Ross Hunter's pic starts out as pure film satire aimed only at light, bright comedy entertainment. With the addition of a wide variety of often zesty elements it grows into a garbled mixture of coquettish comedy that has side-splitting moments, some unusually fine character performances, but so much of everything it never once settles down to a consistent point of view.

Ross Hunter’s pic starts out as pure film satire aimed only at light, bright comedy entertainment. With the addition of a wide variety of often zesty elements it grows into a garbled mixture of coquettish comedy that has side-splitting moments, some unusually fine character performances, but so much of everything it never once settles down to a consistent point of view.

Story [by Richard Alan Simmons and William Sackheim] is of would-be American artist Dick Van Dyke who gives up to return to the rich fiancee in America who is paying his bills – and those of his roommate would-be author James Garner. Garner is so devastated at the loss of his meal ticket, he tries everything to keep Van Dyke in Paris, including a mock suicide that unwittingly backfires into what looks like the real thing. When Van Dyke reappears, he has to go into hiding because Garner has found a dead painter sells better than a live one.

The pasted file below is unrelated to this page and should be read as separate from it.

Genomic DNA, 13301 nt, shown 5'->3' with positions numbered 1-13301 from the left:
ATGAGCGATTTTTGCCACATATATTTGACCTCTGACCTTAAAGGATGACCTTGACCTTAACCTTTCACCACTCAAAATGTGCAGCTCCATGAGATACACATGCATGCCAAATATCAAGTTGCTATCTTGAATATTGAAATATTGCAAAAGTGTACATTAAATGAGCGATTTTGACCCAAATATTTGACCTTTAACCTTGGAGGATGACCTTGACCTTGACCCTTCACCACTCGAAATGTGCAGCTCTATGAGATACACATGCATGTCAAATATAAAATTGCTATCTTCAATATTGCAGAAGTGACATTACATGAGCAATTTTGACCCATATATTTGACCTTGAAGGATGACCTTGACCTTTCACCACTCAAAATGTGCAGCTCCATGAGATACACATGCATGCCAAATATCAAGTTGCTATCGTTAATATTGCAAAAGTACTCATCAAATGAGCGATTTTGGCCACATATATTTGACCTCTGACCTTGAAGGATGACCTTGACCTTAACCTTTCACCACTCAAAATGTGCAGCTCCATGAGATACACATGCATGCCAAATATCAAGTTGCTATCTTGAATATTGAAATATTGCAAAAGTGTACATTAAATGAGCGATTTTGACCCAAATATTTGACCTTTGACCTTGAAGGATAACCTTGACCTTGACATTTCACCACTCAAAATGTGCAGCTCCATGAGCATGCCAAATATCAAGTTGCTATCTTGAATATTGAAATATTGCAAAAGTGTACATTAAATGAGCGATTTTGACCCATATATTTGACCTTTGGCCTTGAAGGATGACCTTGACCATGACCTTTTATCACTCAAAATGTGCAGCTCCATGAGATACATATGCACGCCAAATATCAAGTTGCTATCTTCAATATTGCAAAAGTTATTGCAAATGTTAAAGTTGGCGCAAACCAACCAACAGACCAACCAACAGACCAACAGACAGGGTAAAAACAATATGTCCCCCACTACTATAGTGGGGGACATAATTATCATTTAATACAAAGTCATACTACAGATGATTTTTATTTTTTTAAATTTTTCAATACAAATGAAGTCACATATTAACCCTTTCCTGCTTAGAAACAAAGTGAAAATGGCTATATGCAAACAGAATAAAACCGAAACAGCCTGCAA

Writer Carl Reiner and director Norman Jewison go aground by allowing too many bits to fill their pot. The picture looks like one that kept changing as each member of the company suggested some new cute bit.

The Art of Love

Production

Universal/Cherokee. Director Norman Jewison; Producer Ross Hunter; Writer Carl Reiner; Camera Russell Metty Editor Milton Carruth; Music Cy Coleman Art Alexander Golitzen, George Webb

Crew

(Color) Extract of a review from 1965. Running time: 99 MIN.

With

James Garner Dick Van Dyke Elke Sommer Angie Dickinson Ethel Merman Carl Reiner
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